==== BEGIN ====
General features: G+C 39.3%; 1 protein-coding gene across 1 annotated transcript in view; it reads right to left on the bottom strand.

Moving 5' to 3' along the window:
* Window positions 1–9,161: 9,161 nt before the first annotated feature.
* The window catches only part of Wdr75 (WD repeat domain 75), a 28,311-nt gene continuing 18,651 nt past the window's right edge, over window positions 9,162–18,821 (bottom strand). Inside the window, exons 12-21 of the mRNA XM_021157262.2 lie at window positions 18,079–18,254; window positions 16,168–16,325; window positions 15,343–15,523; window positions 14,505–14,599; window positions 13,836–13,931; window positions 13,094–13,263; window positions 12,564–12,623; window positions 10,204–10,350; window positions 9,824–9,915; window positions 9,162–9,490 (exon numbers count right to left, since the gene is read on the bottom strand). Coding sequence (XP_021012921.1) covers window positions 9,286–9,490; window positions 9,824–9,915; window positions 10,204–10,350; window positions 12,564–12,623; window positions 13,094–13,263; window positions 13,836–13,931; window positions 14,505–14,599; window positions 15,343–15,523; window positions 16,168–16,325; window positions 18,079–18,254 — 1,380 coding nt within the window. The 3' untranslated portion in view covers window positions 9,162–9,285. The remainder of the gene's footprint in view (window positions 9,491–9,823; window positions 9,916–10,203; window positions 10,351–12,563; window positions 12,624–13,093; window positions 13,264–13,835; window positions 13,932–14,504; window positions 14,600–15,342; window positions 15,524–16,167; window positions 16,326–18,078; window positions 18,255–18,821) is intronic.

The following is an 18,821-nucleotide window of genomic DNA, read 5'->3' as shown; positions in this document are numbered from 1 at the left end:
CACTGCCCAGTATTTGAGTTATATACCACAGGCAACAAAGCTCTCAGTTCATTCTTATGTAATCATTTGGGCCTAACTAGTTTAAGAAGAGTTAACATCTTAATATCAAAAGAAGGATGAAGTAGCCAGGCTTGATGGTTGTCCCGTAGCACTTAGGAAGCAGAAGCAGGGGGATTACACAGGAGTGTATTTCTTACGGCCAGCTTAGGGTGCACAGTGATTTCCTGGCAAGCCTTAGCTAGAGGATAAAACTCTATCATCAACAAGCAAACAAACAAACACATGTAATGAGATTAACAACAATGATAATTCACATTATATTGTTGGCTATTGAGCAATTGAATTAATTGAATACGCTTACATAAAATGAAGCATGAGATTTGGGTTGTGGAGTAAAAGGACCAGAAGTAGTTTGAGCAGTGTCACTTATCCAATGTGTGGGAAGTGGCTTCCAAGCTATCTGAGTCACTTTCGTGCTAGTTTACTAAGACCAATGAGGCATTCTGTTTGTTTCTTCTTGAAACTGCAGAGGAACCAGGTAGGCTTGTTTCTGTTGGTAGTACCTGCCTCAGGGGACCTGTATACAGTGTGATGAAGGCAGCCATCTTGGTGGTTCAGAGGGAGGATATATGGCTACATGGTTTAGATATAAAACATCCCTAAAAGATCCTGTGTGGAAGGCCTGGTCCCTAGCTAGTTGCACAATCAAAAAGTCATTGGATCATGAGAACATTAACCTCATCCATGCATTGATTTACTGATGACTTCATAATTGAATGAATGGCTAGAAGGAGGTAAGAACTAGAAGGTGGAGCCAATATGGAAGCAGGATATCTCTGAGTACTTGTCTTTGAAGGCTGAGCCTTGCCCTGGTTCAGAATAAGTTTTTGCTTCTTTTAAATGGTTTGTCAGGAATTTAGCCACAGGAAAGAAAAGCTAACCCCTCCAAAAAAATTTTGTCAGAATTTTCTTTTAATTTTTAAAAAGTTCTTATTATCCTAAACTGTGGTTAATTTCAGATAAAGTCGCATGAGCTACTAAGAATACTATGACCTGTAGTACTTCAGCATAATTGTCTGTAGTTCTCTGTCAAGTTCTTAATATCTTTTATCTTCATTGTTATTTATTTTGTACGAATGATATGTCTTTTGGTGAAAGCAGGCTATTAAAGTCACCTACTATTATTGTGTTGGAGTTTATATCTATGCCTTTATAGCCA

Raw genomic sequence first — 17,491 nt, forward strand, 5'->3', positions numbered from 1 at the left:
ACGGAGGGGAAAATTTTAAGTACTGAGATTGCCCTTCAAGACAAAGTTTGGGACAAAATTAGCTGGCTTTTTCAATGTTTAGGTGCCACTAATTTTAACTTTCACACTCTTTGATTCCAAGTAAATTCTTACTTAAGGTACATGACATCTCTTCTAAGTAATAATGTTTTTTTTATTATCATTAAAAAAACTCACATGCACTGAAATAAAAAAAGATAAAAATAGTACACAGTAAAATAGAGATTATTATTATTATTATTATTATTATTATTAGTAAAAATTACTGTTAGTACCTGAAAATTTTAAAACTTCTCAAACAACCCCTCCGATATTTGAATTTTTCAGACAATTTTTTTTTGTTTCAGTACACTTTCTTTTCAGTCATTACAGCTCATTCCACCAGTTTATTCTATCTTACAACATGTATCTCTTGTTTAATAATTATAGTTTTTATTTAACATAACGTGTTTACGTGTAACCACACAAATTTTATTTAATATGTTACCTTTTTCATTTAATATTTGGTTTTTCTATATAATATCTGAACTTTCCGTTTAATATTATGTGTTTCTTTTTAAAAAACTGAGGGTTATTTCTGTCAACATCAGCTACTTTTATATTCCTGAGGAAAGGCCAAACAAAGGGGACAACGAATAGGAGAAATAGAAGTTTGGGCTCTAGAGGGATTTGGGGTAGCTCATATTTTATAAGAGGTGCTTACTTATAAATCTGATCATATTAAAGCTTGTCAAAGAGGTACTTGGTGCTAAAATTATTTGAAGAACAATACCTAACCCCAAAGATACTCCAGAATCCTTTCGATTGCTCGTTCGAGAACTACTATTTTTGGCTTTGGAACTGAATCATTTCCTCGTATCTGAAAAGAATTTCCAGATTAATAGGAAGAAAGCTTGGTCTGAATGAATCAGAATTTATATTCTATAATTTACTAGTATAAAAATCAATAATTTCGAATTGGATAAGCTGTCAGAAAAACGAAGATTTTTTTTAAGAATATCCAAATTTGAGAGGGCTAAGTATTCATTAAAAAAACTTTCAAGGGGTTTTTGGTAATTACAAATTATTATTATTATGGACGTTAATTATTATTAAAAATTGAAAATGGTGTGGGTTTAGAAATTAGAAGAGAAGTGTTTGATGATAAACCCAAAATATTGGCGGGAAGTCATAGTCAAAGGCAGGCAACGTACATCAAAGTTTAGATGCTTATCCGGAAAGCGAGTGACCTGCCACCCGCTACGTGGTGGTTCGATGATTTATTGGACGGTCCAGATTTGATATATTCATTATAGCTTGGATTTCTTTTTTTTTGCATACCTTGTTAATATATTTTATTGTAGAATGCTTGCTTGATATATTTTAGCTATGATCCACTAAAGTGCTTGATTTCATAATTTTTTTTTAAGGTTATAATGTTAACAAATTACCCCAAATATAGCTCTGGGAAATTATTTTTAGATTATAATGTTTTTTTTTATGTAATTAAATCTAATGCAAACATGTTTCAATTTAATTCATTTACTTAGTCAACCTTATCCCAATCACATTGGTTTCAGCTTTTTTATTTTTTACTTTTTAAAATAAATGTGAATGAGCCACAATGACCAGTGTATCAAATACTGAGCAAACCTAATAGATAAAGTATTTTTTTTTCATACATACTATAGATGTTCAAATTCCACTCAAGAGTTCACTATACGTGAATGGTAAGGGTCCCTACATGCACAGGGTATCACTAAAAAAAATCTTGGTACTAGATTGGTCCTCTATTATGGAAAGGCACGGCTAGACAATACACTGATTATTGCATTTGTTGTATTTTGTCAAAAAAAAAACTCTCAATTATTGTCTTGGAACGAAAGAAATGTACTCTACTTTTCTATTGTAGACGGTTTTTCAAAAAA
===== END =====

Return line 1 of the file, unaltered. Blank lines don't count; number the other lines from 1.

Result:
General features: G+C 39.3%; 1 protein-coding gene across 1 annotated transcript in view; it reads right to left on the bottom strand.